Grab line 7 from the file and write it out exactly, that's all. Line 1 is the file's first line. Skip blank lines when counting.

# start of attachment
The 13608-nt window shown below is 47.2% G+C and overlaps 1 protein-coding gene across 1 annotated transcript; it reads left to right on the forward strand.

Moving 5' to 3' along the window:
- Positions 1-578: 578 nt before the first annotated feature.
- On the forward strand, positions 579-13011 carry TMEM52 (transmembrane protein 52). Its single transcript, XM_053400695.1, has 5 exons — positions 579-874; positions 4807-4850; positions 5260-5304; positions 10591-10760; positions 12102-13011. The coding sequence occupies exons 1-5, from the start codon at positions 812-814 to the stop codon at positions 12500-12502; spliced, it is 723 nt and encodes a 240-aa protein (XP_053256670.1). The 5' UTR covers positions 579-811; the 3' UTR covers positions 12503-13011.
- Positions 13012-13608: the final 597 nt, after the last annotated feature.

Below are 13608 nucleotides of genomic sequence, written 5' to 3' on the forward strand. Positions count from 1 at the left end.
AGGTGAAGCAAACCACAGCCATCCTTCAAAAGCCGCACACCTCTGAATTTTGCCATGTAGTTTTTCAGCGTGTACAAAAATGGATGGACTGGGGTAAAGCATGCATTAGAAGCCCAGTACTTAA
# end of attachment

AGGTGAAGCAAACCACAGCCATCCTTCAAAAGCCGCACACCTCTGAATTTTGCCATGTAGTTTTTCAGCGTGTACAAAAATGGATGGACTGGGGTAAAGCATGCATTAGAAGCCCAGTACTTAA